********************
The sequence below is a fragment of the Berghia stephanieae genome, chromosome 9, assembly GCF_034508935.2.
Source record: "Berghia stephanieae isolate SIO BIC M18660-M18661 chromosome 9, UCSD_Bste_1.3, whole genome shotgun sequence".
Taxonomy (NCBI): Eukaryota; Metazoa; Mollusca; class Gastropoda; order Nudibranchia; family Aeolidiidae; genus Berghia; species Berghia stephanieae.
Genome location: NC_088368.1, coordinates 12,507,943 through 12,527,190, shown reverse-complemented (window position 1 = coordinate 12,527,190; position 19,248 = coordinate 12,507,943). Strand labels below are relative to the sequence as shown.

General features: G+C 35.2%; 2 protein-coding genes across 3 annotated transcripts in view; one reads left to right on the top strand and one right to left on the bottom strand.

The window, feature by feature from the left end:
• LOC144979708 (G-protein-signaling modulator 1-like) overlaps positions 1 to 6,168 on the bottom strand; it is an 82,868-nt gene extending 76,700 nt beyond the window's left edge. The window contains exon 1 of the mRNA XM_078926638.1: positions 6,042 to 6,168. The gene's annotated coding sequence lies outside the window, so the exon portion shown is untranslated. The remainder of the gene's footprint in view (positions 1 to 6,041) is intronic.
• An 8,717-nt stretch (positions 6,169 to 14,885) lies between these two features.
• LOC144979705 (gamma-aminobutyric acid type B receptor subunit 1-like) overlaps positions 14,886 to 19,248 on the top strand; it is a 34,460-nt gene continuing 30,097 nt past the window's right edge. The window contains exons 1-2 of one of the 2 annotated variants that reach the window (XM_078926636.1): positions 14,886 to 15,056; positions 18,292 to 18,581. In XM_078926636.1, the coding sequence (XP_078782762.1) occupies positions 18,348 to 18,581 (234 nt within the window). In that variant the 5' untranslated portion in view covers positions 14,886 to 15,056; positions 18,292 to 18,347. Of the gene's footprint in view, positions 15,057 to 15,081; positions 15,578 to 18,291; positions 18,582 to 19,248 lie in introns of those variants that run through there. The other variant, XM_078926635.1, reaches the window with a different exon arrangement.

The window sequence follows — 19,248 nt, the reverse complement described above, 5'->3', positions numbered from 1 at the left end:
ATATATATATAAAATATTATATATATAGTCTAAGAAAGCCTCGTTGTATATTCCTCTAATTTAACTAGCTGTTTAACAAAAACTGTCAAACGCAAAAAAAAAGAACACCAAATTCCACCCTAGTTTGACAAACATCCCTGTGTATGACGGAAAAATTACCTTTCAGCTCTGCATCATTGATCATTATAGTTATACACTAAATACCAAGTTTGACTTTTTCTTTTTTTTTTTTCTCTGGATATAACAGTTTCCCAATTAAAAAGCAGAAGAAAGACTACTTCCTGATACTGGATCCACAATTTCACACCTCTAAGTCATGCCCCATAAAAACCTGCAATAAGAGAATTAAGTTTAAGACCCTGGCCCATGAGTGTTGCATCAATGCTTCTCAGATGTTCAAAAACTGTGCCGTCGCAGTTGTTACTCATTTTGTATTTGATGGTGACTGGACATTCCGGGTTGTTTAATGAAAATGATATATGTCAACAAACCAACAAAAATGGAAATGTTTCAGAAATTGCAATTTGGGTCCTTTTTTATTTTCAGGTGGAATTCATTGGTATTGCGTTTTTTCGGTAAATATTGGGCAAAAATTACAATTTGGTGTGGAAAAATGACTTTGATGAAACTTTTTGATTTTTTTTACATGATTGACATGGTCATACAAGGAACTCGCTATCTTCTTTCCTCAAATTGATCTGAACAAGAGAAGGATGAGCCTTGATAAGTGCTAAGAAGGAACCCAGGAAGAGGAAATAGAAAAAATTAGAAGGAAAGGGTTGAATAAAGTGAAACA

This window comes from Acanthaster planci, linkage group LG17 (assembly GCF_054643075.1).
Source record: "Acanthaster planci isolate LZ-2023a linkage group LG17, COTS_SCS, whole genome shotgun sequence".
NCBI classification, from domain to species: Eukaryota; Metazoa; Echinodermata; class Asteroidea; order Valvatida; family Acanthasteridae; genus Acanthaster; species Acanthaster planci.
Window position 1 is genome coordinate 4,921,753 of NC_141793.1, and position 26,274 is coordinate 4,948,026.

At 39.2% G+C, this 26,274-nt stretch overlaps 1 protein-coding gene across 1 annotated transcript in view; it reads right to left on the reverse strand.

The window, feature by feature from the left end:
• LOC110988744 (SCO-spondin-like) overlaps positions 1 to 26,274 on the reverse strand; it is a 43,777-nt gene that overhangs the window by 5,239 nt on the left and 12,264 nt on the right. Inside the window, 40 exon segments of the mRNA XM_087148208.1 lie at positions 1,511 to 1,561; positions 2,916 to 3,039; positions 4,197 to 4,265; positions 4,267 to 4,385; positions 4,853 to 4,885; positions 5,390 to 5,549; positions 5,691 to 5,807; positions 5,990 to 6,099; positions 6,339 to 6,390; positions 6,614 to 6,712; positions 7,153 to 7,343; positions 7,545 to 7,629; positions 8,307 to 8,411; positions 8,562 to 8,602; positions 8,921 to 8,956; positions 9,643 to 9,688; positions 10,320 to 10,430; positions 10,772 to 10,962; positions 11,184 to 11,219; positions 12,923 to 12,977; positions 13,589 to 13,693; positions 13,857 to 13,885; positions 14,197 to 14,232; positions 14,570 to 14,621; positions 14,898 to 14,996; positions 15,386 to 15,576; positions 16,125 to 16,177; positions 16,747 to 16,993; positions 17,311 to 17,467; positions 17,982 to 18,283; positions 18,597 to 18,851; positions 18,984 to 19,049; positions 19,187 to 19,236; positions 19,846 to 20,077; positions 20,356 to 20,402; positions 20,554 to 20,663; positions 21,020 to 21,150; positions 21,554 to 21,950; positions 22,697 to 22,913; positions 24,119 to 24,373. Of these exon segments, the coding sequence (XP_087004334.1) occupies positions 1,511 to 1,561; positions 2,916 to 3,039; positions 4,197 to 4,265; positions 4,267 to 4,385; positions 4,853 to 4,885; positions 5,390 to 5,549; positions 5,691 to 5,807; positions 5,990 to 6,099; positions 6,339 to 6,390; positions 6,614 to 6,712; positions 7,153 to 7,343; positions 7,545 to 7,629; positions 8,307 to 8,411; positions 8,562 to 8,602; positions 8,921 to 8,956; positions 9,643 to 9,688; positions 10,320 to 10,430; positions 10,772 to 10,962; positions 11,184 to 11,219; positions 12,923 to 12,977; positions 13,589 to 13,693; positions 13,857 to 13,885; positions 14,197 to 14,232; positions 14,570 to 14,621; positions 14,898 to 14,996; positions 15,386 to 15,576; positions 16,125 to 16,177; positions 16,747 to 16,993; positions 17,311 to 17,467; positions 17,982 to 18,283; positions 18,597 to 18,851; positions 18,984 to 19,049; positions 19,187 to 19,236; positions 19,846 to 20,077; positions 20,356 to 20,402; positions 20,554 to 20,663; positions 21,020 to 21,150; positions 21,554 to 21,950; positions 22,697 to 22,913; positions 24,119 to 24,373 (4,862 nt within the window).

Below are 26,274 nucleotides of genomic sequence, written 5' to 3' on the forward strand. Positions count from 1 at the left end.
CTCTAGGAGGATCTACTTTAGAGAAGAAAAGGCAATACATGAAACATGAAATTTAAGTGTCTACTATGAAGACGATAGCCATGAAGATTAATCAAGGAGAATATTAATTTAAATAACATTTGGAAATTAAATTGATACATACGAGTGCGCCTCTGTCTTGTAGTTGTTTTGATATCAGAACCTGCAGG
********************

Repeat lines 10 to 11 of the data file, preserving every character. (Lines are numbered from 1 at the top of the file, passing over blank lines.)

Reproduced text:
The window sequence follows — 19,248 nt, the reverse complement described above, 5'->3', positions numbered from 1 at the left end:
ATATATATATAAAATATTATATATATAGTCTAAGAAAGCCTCGTTGTATATTCCTCTAATTTAACTAGCTGTTTAACAAAAACTGTCAAACGCAAAAAAAAAGAACACCAAATTCCACCCTAGTTTGACAAACATCCCTGTGTATGACGGAAAAATTACCTTTCAGCTCTGCATCATTGATCATTATAGTTATACACTAAATACCAAGTTTGACTTTTTCTTTTTTTTTTTTCTCTGGATATAACAGTTTCCCAATTAAAAAGCAGAAGAAAGACTACTTCCTGATACTGGATCCACAATTTCACACCTCTAAGTCATGCCCCATAAAAACCTGCAATAAGAGAATTAAGTTTAAGACCCTGGCCCATGAGTGTTGCATCAATGCTTCTCAGATGTTCAAAAACTGTGCCGTCGCAGTTGTTACTCATTTTGTATTTGATGGTGACTGGACATTCCGGGTTGTTTAATGAAAATGATATATGTCAACAAACCAACAAAAATGGAAATGTTTCAGAAATTGCAATTTGGGTCCTTTTTTATTTTCAGGTGGAATTCATTGGTATTGCGTTTTTTCGGTAAATATTGGGCAAAAATTACAATTTGGTGTGGAAAAATGACTTTGATGAAACTTTTTGATTTTTTTTACATGATTGACATGGTCATACAAGGAACTCGCTATCTTCTTTCCTCAAATTGATCTGAACAAGAGAAGGATGAGCCTTGATAAGTGCTAAGAAGGAACCCAGGAAGAGGAAATAGAAAAAATTAGAAGGAAAGGGTTGAATAAAGTGAAACA